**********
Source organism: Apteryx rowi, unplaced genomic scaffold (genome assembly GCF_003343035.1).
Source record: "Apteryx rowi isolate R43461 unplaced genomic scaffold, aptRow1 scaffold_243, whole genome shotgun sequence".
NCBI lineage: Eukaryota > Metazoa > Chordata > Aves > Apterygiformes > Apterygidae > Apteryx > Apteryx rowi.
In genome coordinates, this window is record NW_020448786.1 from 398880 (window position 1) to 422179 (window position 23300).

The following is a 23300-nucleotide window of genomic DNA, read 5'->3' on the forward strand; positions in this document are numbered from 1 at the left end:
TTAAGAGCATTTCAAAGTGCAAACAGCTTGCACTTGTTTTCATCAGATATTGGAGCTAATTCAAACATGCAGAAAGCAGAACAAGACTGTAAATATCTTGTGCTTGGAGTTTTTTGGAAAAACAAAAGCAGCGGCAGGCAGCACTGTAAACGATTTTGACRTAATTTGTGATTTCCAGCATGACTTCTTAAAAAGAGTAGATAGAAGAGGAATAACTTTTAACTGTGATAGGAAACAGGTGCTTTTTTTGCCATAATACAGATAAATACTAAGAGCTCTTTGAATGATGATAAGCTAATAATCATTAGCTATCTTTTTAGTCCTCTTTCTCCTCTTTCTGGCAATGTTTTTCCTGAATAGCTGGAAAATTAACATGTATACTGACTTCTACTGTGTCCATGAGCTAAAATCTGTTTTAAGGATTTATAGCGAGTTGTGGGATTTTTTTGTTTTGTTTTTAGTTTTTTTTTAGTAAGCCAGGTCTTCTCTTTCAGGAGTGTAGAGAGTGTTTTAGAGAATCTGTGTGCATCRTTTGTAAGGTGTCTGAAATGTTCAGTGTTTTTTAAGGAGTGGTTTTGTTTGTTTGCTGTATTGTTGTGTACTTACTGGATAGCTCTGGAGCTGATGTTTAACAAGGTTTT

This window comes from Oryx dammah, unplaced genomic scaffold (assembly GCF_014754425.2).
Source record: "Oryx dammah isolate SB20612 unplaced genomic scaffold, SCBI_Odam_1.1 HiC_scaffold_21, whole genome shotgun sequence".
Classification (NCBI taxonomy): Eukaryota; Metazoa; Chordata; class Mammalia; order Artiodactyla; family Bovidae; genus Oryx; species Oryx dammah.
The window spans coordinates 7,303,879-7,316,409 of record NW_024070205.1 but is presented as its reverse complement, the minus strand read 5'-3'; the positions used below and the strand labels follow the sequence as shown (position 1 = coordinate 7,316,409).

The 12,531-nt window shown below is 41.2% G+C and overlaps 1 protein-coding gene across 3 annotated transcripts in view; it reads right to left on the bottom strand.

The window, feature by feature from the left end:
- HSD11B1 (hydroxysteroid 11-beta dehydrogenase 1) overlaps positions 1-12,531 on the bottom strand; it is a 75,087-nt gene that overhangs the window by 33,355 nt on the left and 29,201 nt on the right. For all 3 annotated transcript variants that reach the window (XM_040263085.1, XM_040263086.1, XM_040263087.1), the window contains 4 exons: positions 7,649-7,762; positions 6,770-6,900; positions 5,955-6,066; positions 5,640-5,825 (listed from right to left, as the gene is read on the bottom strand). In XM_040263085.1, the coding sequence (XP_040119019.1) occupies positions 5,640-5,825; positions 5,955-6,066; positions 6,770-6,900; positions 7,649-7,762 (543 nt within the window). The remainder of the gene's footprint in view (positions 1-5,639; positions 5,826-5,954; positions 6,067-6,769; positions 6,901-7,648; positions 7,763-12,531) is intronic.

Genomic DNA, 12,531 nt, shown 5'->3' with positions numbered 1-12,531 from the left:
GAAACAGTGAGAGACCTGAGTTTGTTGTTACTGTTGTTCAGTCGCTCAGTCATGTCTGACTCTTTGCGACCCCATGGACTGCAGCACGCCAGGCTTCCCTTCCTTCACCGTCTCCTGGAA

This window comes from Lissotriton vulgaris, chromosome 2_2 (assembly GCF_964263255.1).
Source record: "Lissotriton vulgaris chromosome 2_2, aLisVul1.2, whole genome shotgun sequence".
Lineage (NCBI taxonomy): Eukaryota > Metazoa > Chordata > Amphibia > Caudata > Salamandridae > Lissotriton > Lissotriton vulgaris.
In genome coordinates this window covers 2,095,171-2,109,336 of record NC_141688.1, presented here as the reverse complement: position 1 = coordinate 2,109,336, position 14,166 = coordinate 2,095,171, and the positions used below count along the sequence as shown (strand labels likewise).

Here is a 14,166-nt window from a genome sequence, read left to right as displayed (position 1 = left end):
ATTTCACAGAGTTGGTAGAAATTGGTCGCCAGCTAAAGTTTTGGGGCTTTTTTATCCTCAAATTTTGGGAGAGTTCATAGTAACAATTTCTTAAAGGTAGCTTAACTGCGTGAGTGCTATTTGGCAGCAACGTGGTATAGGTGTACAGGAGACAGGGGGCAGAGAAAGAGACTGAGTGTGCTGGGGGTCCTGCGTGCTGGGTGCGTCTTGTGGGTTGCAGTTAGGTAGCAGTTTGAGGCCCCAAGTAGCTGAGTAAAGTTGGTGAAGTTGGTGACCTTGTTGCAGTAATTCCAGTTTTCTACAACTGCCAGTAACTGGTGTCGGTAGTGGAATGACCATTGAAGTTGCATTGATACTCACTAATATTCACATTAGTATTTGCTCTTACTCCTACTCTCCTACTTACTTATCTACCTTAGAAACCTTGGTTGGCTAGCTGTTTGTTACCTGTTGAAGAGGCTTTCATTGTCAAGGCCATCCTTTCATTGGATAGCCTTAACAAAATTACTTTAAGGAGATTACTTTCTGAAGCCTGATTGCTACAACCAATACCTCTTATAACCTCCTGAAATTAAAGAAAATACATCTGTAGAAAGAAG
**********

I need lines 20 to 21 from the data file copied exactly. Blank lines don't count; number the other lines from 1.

Here is a 14,166-nt window from a genome sequence, read left to right as displayed (position 1 = left end):
ATTTCACAGAGTTGGTAGAAATTGGTCGCCAGCTAAAGTTTTGGGGCTTTTTTATCCTCAAATTTTGGGAGAGTTCATAGTAACAATTTCTTAAAGGTAGCTTAACTGCGTGAGTGCTATTTGGCAGCAACGTGGTATAGGTGTACAGGAGACAGGGGGCAGAGAAAGAGACTGAGTGTGCTGGGGGTCCTGCGTGCTGGGTGCGTCTTGTGGGTTGCAGTTAGGTAGCAGTTTGAGGCCCCAAGTAGCTGAGTAAAGTTGGTGAAGTTGGTGACCTTGTTGCAGTAATTCCAGTTTTCTACAACTGCCAGTAACTGGTGTCGGTAGTGGAATGACCATTGAAGTTGCATTGATACTCACTAATATTCACATTAGTATTTGCTCTTACTCCTACTCTCCTACTTACTTATCTACCTTAGAAACCTTGGTTGGCTAGCTGTTTGTTACCTGTTGAAGAGGCTTTCATTGTCAAGGCCATCCTTTCATTGGATAGCCTTAACAAAATTACTTTAAGGAGATTACTTTCTGAAGCCTGATTGCTACAACCAATACCTCTTATAACCTCCTGAAATTAAAGAAAATACATCTGTAGAAAGAAG